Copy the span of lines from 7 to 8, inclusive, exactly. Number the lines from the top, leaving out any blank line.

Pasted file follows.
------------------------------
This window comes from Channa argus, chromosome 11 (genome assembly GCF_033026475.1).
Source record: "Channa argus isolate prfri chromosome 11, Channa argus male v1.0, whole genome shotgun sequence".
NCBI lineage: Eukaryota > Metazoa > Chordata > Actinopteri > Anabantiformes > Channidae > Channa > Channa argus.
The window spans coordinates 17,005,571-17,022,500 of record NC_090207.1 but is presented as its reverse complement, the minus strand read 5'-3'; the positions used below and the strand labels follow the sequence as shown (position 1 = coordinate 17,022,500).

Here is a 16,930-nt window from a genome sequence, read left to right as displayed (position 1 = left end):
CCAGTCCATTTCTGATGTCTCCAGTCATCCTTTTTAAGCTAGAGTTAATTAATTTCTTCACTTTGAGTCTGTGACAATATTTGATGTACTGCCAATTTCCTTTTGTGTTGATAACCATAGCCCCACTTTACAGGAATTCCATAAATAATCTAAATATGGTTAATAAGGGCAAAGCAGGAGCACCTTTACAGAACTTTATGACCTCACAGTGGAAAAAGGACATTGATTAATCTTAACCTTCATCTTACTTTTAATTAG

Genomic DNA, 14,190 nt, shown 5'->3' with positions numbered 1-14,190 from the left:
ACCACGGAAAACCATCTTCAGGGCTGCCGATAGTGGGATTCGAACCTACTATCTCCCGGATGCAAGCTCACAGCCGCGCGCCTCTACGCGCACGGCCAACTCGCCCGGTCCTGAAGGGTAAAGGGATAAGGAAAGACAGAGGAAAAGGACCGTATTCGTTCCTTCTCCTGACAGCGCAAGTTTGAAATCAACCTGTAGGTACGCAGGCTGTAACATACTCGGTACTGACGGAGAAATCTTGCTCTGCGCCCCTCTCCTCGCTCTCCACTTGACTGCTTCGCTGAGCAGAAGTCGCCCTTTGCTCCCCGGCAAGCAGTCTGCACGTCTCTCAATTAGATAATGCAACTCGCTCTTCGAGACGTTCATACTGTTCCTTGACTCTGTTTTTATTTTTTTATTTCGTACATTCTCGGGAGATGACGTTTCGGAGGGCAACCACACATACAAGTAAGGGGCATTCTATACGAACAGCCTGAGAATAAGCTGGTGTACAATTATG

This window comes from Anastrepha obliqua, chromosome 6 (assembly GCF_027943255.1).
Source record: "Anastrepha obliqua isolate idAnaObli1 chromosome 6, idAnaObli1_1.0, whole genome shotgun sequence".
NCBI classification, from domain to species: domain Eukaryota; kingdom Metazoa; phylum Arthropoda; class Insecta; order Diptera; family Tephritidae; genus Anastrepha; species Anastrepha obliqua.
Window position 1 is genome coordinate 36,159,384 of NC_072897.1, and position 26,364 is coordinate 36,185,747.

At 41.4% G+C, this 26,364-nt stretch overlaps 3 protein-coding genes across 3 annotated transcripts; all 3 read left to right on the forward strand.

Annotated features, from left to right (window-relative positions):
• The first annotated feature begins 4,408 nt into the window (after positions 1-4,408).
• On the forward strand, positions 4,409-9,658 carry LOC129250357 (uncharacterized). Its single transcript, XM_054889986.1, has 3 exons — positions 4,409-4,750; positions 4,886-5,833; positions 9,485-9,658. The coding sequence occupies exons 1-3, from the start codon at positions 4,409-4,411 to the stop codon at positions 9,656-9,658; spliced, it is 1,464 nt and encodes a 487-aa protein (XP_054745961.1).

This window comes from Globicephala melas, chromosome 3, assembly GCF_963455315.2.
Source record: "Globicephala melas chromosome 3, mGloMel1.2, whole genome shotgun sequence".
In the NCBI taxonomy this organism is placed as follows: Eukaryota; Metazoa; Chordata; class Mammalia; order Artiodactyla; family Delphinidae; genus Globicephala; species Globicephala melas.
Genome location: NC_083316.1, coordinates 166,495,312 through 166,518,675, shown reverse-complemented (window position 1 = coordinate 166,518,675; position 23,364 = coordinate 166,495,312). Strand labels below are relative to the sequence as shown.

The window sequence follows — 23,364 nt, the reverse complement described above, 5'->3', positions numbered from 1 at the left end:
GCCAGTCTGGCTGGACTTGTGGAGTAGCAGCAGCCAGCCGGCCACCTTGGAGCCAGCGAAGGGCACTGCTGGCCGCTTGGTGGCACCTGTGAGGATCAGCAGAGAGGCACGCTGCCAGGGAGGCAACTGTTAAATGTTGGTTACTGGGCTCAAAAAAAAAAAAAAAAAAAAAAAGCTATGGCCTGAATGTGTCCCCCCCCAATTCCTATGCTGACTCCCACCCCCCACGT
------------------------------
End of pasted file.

Genomic DNA, 14,190 nt, shown 5'->3' with positions numbered 1-14,190 from the left:
ACCACGGAAAACCATCTTCAGGGCTGCCGATAGTGGGATTCGAACCTACTATCTCCCGGATGCAAGCTCACAGCCGCGCGCCTCTACGCGCACGGCCAACTCGCCCGGTCCTGAAGGGTAAAGGGATAAGGAAAGACAGAGGAAAAGGACCGTATTCGTTCCTTCTCCTGACAGCGCAAGTTTGAAATCAACCTGTAGGTACGCAGGCTGTAACATACTCGGTACTGACGGAGAAATCTTGCTCTGCGCCCCTCTCCTCGCTCTCCACTTGACTGCTTCGCTGAGCAGAAGTCGCCCTTTGCTCCCCGGCAAGCAGTCTGCACGTCTCTCAATTAGATAATGCAACTCGCTCTTCGAGACGTTCATACTGTTCCTTGACTCTGTTTTTATTTTTTTATTTCGTACATTCTCGGGAGATGACGTTTCGGAGGGCAACCACACATACAAGTAAGGGGCATTCTATACGAACAGCCTGAGAATAAGCTGGTGTACAATTATG